Apple sold 14 per cent fewer iPads in the quarter that ended June 30 than in the same quarter last year, while the revenue from those sales plummeted by 27 per cent. The solution? Cut prices, say analysts.
Analysts tied the decline in revenue to the iPad Mini, Apple's smaller, lower-priced tablet that has significantly cannibalized sales of the pricier, 9.7-inch original. But ironically, they urged Apple to reduce prices of the Mini even more.
"Tablets may not have fully saturated the market, but it's getting pretty cramped," Ezra Gottheil, an analyst with Technology Business Research, said in an interview. "There's real competition for the iPad, real alternatives, and Apple has to deal with that."
To keep selling large numbers of iPads, keep the competition at bay and protect its ecosystem, Apple has to recognize that the gravy train days of outrageous margins are over, Gottheil added. Once it figures that out -- that there is a "new normal" -- it has to compete, if not head-to-head on price, at least in the same neighborhood.
"This is real life, you have to work for your sales, margins are tighter and there's lots of competition," said Gottheil. "If they would bring down the Mini to $US249, they could do some really big numbers. That would be a really sweet tablet."
The iPad Mini now starts at $US329 for a 16GB model, with prices climbing in $100 increments as the storage space doubles to 32GB, then again to 64GB.
Van Baker of Gartner seconded Gottheil on the price problem, but also noted that the surprisingly-sluggish sales were largely due to the lack of new products in Apple's line-up. Apple last updated the iPad in early November 2012, when it also began selling the iPad Mini.
"Their numbers [for the second quarter] show that Apple's model is driven by new stuff," said Baker. "There's always this thirst for something new."
Without that "new," Apple's sales inevitably stall, a trend seen not only in the iPad, but also in the iPhone -- where historically sales slip as the annual refresh approaches -- and on the Mac. Even Apple CEO Tim Cook acknowledged as much in Tuesday's call with Wall Street analysts.
But Apple has provided no hint, as is its practice, about when it will refresh the iPad family. The most recent rumors have pegged a new iPad for this fall, and a new Mini, perhaps one with a Retina-quality display, in early 2014.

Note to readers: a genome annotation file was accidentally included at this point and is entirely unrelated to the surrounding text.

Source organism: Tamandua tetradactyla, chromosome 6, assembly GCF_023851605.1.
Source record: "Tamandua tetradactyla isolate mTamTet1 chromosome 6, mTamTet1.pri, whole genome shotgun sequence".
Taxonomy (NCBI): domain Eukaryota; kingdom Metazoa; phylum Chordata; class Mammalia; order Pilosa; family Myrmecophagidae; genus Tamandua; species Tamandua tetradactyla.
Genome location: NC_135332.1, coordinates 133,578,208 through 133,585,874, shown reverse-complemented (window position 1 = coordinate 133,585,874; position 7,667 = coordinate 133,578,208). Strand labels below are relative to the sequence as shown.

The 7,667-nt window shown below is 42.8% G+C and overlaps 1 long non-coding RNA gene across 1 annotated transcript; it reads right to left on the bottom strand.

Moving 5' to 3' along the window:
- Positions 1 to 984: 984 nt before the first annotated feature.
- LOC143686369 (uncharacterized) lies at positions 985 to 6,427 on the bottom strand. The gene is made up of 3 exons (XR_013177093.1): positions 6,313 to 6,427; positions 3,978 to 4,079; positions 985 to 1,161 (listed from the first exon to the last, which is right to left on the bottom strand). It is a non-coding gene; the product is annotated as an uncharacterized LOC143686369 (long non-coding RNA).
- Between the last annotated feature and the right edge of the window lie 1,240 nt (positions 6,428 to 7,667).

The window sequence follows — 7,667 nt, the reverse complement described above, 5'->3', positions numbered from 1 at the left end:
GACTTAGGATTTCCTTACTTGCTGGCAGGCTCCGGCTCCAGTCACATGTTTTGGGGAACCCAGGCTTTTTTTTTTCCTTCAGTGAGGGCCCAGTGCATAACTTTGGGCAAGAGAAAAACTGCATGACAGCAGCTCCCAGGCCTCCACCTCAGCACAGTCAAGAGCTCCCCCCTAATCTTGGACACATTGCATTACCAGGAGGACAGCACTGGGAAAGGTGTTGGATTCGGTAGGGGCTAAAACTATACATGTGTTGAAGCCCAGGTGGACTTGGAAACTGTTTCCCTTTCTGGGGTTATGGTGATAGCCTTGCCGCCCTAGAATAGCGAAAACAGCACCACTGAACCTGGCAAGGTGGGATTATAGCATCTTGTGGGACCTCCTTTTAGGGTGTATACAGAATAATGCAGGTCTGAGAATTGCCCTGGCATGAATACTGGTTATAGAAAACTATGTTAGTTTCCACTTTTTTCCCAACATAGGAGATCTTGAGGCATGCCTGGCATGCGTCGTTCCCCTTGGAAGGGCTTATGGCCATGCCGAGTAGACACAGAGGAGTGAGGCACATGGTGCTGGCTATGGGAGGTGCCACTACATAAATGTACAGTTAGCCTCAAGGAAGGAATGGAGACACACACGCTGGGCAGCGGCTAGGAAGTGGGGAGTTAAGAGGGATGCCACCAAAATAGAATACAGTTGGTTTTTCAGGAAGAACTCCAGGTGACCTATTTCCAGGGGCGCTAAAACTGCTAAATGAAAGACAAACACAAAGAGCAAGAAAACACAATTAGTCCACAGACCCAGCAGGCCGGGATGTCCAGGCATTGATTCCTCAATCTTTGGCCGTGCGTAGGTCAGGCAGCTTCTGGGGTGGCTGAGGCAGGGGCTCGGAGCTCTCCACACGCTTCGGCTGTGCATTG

Because Apple would probably retain the original iPad Mini, but drop its price, a tactic it already uses with the full-sized iPad as well as the iPhone, the natural moment for a price cut would be at the launch of a new model. Gottheil and Baker thought that would be too late.
"I don't think they can afford to not [cut prices]," Baker said.
The iPad's average selling price, or ASP, has been declining for two years as customers opt for less-expensive 9.7-in. models or, increasingly, the $US329 iPad Mini. (Data: Apple.)
There's no question that dropping the Mini's price would reduce per-tablet revenue, accelerating the current decline.
Over the last 12 months, the iPad ASP, or "average selling price," has dropped 19%, from $US538 a year ago to $US436 in the most recent quarter. The largest quarter-over-quarter ASP slide since the iPad's 2010 introduction was an 8.1 per cent plunge in the first quarter of this year, less than two months after the Mini reached retail.
That wasn't a coincidence.
"The consistent drop in ASP since the iPad Mini launch suggests that the sales mix has been shifting towards the iPad Mini, in other words that the sales of the full-size iPad have seen consistent sequential declines thanks to cannibalization," said Sameer Singh, an analyst who covers smartphones and tablets on his Tech-Thoughts blog.
That mix was recently analyzed by Consumer Intelligence Research Partners (CIRP), a Chicago-based firm that conducted a survey with Apple customers in the U.S. earlier this month. According to CIRP, the iPad Mini accounted for 33% of all iPads purchased between April and June. The rest were evenly split between the aged iPad 2, which Apple sells for $399, and the current-generation Retina-equipped 9.7-in. tablet that starts at $499.
With the exception of the iPad 2, the most popular models were the least-expensive, said CIRP, implying that Apple customers are no different than any other tablet maker's: They're sensitive to price.
Cutting the price may be a risk -- it would further depress ASPs and result in lower margins for Apple -- but the analysts agreed that it's a move the Cupertino, Calif. company should make if it wants to stay in the game as it faces ever-fiercer competition.
"They need to take big steps to show there's a difference between an iPad Mini and a Nexus 7," said Gottheil, referring to Google's flagship 7-in. tablet. Earlier today, Google unveiled the newest Nexus 7, and said the high-resolution tablet -- it uses a 1920 x 1200-pixel display, almost triple the pixel count of the Mini's 1024 X 768 screen -- would sell for $229 (16GB) and $269 (32GB).
"If Apple can come up with a Retina iPad Mini at $US329, and can lower the price of the existing Mini to $US249, and do that profitably, that's a killer," said Gottheil.
"Apple's margin declines are permanent," said Baker, echoing Gottheil in arguing that Apple must first acknowledge as much, then realize that cutting prices won't be its doom. "After all, they're so much better than anyone else in hardware, even now."
This article, Forget the high margins, Apple -- cut iPad Mini prices, was originally published at Computerworld.com.
Gregg Keizer covers Microsoft, security issues, Apple, Web browsers and general technology breaking news for Computerworld. Follow Gregg on Twitter at @gkeizer, on Google+ or subscribe to Gregg's RSS feed. His email address is firstname.lastname@example.org.
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